Last week, a one-year-old boy with Down syndrome from Georgia, US, made headlines after he was chosen the new Gerber "spokesbaby".
The popular US baby food company made history in the advertising world by selecting a child with Down syndrome to promote its products. Gerber selected Lucas Warren through an online contest, which received pictures of more than 140,000 children from across the country.
The firm will now use his pictures to promote and represent their brand. They will also give the child $50,000 (£35,836) as part of the contest. Talking about the eight-year-old contest, Bill Partyka, CEO and president of Gerber, told TODAY Parents: "Every year, we choose the baby who best exemplifies Gerber's longstanding heritage of recognising that every baby is a Gerber baby. This year, Lucas is the perfect fit."
Baby Lucas' parents also shared their happiness after his selection. His proud mother, Cortney, said she posted Lucas' pictures on Instagram with the contest hashtag and was shocked to find he was chosen from thousands of participants.
She added that she now hopes that people will not only see her son as a baby with Down syndrome, but also as an energetic child who loves music and socialising.
"We're hoping it will shed a little bit of light on the special needs community and help more individuals with special needs be accepted and not limited. They have the potential to change the world, just like everybody else," the baby's father, Jason, added.
This is not the first time someone with Down syndrome have achieved global success. There are a number of people who have made their name on their own defying all the odds. IBTimes UK brings you a list of five such people.
Isabella Springmühl: Born in February 1997 in Guatemala, Springmühl is reportedly the first fashion designer with Down syndrome. She found her passion when she was a little girl.
But achieving the goal was not a cake walk for the young woman. After completing her bachelors, when she applied in several fashion design schools to pursue her dream, her applications were rejected because of her medical condition.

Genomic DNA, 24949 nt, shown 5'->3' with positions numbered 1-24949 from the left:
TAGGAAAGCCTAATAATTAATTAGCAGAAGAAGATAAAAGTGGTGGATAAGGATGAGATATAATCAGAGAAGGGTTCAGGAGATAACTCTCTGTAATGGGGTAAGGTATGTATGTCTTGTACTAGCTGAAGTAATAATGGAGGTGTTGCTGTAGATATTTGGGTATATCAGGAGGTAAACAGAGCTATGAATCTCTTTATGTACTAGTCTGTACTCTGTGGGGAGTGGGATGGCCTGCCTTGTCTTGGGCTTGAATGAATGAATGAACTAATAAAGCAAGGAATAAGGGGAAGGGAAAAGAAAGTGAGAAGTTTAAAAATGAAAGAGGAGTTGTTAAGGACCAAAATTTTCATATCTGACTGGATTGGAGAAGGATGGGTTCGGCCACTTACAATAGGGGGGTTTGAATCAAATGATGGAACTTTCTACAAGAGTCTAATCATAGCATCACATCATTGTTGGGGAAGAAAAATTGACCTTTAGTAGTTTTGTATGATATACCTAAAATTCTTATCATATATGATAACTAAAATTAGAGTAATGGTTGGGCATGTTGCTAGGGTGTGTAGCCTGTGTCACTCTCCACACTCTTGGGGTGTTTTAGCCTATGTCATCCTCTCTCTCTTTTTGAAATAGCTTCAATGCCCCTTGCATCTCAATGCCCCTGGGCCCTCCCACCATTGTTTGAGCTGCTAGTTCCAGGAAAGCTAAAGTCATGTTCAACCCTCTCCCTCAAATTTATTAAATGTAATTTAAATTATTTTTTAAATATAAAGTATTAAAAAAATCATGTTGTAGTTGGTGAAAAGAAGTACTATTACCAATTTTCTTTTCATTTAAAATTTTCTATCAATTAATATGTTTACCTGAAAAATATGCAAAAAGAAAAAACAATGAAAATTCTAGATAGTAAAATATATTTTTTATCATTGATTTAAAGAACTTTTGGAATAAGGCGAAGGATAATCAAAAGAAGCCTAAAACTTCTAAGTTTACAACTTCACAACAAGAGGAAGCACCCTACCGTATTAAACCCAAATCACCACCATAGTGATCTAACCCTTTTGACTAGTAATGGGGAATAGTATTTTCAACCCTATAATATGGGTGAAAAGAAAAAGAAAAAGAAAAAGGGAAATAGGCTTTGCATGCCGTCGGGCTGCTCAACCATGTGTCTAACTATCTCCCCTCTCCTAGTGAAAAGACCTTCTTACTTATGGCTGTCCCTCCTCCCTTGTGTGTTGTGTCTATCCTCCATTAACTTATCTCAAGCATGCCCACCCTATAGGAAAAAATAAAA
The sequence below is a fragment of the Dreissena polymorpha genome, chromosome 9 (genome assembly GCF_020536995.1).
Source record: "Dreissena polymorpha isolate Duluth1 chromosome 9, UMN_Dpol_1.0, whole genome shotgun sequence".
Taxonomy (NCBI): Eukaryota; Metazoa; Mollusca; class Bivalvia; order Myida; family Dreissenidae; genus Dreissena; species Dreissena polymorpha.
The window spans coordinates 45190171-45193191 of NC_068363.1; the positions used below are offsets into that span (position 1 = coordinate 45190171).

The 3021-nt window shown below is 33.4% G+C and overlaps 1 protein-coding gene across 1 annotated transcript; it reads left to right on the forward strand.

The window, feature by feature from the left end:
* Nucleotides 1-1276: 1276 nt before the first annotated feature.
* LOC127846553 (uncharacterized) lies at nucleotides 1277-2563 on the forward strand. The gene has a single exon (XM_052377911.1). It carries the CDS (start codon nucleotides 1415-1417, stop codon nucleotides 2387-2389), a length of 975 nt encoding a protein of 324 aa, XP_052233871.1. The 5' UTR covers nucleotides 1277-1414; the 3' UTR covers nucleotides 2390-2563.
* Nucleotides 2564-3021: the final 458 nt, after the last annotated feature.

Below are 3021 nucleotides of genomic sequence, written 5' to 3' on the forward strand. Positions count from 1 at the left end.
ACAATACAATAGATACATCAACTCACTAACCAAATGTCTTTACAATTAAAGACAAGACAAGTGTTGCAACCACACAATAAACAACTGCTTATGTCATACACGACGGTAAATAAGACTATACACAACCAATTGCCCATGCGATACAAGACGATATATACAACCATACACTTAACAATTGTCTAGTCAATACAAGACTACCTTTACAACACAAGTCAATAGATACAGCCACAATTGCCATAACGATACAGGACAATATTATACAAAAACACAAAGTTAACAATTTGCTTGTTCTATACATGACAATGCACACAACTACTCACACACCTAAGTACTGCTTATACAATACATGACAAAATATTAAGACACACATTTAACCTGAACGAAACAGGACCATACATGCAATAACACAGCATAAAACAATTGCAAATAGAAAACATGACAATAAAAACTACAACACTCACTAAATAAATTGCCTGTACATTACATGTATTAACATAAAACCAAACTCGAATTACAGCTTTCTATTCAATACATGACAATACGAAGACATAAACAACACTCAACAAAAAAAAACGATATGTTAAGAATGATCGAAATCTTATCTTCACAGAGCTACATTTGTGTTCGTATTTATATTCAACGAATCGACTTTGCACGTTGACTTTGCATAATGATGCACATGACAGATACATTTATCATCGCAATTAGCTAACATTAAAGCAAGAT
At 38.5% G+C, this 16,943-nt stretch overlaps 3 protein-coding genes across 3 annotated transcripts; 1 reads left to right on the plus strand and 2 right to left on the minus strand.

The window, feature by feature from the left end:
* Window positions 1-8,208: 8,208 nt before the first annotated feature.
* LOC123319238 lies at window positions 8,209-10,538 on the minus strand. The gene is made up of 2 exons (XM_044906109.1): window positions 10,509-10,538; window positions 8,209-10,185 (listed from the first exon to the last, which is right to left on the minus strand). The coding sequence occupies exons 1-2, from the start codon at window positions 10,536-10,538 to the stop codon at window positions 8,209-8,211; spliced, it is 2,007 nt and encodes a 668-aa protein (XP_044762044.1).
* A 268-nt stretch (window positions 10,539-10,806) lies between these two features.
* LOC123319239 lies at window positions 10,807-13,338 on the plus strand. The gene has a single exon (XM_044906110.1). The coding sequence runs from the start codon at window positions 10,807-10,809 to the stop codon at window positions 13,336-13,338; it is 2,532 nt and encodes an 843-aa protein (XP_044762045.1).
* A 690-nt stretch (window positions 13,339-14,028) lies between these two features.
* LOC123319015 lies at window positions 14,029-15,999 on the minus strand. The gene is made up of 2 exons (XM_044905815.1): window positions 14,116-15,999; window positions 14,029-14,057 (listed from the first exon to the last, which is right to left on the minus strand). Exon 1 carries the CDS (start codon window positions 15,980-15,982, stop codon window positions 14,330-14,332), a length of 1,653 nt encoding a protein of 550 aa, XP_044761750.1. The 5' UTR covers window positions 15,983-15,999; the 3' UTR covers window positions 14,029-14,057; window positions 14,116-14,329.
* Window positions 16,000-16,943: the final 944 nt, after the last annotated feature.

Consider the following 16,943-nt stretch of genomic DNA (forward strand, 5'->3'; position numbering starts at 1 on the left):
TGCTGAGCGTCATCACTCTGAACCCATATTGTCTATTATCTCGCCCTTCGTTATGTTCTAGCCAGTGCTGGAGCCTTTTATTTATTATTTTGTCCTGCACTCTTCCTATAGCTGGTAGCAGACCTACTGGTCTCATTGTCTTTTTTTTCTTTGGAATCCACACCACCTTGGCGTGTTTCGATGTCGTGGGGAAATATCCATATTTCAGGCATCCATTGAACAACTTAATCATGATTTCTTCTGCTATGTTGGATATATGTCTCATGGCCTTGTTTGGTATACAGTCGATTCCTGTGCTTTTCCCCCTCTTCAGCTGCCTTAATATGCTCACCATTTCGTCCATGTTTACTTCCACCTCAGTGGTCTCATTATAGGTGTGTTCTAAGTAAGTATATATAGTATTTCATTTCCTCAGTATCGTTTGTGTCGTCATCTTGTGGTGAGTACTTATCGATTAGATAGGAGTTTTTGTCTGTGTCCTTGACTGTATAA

But Springmühl did not let the rejections stop her from dreaming and she attended a private school. Eventually, her work started getting recognition. She is influenced by Guatemalan folklore and uses vibrant colours to express her art. The designer was invited to showcase her talent at the International Fashion Showcase segment of London Fashion Week in 2016.
Now the 21-year-old is the proud owner of Down to Xjabelle, which provides women with Down syndrome fashionable clothes that suits their personality.
Jamie Brewer: An actress, a model, an advocate for the rights of people living with intellectual disabilities....there is nothing that Jamie cannot do.
The 32-year-old is well-known for her roles in the FX horror anthology television series American Horror Story. She appeared in the show's different seasons playing different characters.
Also in 2015, she became the first woman with Down syndrome to walk the red carpet at New York Fashion Week as part of a Role Models Not Runway Models show. She walked for designer Carrie Hammer and rocked it.
Brewer is the person who is not afraid of being seen as a role model. In a 2015 interview with The Independent, she had said: "Young girls and even young women... [see me] and say: 'Hey, if she can do it, so can I'.
"It's a true inspiration being a role model for any young women to [encourage them] in being who they are and showing who they are," she had added.
Tommy Jessop: A British actor, Jessop was born in January 1985, who became the first person with Down syndrome to act in a prime-time BBC drama. He first appeared in a drama in 2007, called Coming Down the Mountain.
The 32-year-old made his debut on TV through Holby City and later worked in a number of shows, including Casualty, Monroe and Doctors.
Jessop is also a proud founding member of award-winning integrated company Blue Apple Theatre, which was the subject of a 2014 BBC Three documentary. Growing Up Down's was about Blue Apple Theatre's touring production of "Hamlet". Jessop was one of the stars of the film that won the Creative Diversity Network Award for Most Groundbreaking Programme in November 2014.
Chris Burke: Burke is an American, who acted in several TV shows and series. But he is best known for his character Charles "Corky" Thatcher in the television series Life Goes On.
The 52-year-old is no more in the acting world and is now serving as the National Down Syndrome Society's (NDSS) Goodwill Ambassador. Since 1994, he is serving NDSS and has travelled the world and delivered inspirational speeches. He has used his status as a star to raise awareness about Down syndrome.
Angela Bachiller: Bachiller is a Spanish woman, who became the first-ever town councillor with Down syndrome. She was sworn in on 29 July 2013 and since then she has been serving as the city councillor for Valladolid in northwest Spain.
Before becoming the town councillor, the 35-year-old was serving as an administrative assistant at Valladolid City Hall.
She got the inspiration to enter politics after she participated in Valladolid's May 2011 electoral campaign. According to The Local Spain, city mayor Francisco Javier León de la Riva had praised Bachiller as "an example of strength and of someone overcoming obstacles".